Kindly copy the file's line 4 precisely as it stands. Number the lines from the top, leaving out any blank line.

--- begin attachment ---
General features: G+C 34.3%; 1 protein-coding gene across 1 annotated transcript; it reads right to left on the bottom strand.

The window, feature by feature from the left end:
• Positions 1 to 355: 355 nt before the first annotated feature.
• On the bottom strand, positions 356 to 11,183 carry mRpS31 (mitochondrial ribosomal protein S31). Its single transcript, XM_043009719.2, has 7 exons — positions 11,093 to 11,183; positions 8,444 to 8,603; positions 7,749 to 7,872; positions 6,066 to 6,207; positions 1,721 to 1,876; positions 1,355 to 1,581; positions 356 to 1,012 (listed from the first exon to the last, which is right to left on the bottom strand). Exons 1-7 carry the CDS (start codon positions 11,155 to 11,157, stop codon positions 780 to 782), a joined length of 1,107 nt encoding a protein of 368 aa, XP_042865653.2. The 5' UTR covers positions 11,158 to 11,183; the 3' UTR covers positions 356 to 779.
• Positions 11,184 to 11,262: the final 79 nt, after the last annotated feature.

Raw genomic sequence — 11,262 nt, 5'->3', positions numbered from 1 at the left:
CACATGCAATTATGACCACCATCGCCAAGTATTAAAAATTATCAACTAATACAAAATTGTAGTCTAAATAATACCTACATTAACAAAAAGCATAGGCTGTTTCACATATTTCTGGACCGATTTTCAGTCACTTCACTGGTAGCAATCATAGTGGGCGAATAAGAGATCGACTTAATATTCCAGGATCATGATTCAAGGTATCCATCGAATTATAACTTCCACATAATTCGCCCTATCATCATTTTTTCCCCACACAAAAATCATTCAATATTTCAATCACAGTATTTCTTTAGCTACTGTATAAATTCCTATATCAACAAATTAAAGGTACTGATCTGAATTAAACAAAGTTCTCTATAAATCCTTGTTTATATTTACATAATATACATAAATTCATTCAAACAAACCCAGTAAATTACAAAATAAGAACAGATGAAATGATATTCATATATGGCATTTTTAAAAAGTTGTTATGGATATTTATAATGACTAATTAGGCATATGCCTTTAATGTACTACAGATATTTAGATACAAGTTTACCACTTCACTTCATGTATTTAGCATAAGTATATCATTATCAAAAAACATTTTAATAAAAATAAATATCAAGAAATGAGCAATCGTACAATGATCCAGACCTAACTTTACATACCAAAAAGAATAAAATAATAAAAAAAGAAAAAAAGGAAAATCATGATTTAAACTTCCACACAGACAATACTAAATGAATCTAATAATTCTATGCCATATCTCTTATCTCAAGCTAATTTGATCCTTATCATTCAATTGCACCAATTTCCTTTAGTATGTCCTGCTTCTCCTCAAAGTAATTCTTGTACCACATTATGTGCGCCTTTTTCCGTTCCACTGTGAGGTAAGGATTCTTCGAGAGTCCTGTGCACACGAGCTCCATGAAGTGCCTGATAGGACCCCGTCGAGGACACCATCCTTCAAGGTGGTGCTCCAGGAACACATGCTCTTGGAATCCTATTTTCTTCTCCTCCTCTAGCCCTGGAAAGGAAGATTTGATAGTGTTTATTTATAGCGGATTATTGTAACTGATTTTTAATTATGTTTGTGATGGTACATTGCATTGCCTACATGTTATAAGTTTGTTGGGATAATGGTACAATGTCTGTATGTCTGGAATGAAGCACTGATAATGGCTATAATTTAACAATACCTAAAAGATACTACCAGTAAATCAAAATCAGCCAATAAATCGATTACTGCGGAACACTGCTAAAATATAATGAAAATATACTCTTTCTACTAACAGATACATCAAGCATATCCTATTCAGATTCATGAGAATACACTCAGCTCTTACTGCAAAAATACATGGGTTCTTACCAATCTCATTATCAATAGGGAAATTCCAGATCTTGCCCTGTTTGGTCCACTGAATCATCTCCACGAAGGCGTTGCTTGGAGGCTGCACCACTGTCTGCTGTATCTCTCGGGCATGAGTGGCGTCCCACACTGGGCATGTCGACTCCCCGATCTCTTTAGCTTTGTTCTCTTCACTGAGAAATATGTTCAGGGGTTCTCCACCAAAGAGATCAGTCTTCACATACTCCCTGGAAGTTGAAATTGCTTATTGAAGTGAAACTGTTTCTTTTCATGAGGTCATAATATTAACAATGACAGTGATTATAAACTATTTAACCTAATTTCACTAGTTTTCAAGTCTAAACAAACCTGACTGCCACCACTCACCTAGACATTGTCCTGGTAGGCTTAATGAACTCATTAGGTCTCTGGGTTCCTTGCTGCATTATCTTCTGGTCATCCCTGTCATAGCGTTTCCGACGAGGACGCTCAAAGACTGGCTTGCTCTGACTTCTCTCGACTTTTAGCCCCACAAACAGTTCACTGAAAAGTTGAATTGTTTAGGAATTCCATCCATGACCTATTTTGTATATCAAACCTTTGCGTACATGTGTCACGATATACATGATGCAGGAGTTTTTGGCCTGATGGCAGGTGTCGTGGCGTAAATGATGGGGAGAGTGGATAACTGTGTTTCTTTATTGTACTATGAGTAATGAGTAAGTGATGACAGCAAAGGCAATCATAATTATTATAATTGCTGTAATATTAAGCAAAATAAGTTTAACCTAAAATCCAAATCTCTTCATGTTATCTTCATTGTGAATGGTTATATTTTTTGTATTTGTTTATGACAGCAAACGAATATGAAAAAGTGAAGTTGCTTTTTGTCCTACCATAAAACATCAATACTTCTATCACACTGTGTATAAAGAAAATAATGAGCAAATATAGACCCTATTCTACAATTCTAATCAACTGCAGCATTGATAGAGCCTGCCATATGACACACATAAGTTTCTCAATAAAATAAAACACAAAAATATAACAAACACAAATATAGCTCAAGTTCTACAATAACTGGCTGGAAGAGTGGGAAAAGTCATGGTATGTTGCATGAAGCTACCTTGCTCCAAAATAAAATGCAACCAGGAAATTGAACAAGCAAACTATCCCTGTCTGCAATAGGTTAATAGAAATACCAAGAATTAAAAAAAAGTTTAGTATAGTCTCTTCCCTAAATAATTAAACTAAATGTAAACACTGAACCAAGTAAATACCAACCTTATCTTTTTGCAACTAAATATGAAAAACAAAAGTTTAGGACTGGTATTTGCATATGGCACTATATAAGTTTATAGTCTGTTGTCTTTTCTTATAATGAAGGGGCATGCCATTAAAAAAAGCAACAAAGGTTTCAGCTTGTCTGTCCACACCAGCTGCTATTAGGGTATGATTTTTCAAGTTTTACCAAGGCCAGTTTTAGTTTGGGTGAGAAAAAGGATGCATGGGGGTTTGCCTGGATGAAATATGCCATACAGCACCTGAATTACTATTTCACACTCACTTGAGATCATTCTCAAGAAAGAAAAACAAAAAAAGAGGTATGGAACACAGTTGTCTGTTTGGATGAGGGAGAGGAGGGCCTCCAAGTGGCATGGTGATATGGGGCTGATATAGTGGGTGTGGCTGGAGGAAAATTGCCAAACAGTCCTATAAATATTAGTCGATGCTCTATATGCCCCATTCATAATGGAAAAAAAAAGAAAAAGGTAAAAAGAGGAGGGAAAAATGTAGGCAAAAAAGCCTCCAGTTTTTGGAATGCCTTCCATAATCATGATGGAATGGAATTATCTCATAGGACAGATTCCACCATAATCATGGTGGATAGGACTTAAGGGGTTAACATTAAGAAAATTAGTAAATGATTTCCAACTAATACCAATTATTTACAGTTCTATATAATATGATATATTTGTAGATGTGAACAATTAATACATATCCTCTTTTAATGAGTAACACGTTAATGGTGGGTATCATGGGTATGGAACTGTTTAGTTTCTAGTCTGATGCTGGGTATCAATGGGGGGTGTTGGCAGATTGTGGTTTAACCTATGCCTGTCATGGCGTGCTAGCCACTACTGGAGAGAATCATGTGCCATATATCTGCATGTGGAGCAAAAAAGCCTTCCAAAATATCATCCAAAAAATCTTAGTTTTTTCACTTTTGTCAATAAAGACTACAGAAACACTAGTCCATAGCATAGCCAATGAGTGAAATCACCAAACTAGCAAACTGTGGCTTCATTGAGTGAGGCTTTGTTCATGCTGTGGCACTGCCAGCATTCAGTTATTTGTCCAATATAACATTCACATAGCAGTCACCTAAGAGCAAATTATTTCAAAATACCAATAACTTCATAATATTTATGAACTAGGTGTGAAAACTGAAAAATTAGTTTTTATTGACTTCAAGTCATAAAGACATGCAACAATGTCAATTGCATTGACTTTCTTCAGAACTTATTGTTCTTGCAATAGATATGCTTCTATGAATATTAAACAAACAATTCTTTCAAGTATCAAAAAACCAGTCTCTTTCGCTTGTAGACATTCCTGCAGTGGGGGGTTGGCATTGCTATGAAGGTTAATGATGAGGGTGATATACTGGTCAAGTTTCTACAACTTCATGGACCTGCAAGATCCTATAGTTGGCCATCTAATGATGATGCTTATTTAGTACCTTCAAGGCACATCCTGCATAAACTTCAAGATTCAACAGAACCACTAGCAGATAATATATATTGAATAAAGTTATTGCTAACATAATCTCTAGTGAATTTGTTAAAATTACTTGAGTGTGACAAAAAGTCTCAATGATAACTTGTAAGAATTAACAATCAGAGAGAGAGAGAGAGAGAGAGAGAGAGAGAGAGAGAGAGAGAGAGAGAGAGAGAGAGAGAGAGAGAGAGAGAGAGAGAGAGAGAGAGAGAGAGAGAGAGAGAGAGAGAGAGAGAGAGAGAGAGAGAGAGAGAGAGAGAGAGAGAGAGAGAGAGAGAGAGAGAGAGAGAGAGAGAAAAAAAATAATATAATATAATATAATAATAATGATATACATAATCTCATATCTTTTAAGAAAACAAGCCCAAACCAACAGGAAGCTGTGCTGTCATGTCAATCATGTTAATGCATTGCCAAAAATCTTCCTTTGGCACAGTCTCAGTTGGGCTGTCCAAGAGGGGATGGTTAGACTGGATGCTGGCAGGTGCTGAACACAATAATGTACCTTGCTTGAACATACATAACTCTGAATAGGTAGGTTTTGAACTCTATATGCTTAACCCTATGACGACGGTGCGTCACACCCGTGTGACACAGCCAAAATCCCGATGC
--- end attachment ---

• On the bottom strand, positions 356 to 11,183 carry mRpS31 (mitochondrial ribosomal protein S31). Its single transcript, XM_043009719.2, has 7 exons — positions 11,093 to 11,183; positions 8,444 to 8,603; positions 7,749 to 7,872; positions 6,066 to 6,207; positions 1,721 to 1,876; positions 1,355 to 1,581; positions 356 to 1,012 (listed from the first exon to the last, which is right to left on the bottom strand). Exons 1-7 carry the CDS (start codon positions 11,155 to 11,157, stop codon positions 780 to 782), a joined length of 1,107 nt encoding a protein of 368 aa, XP_042865653.2. The 5' UTR covers positions 11,158 to 11,183; the 3' UTR covers positions 356 to 779.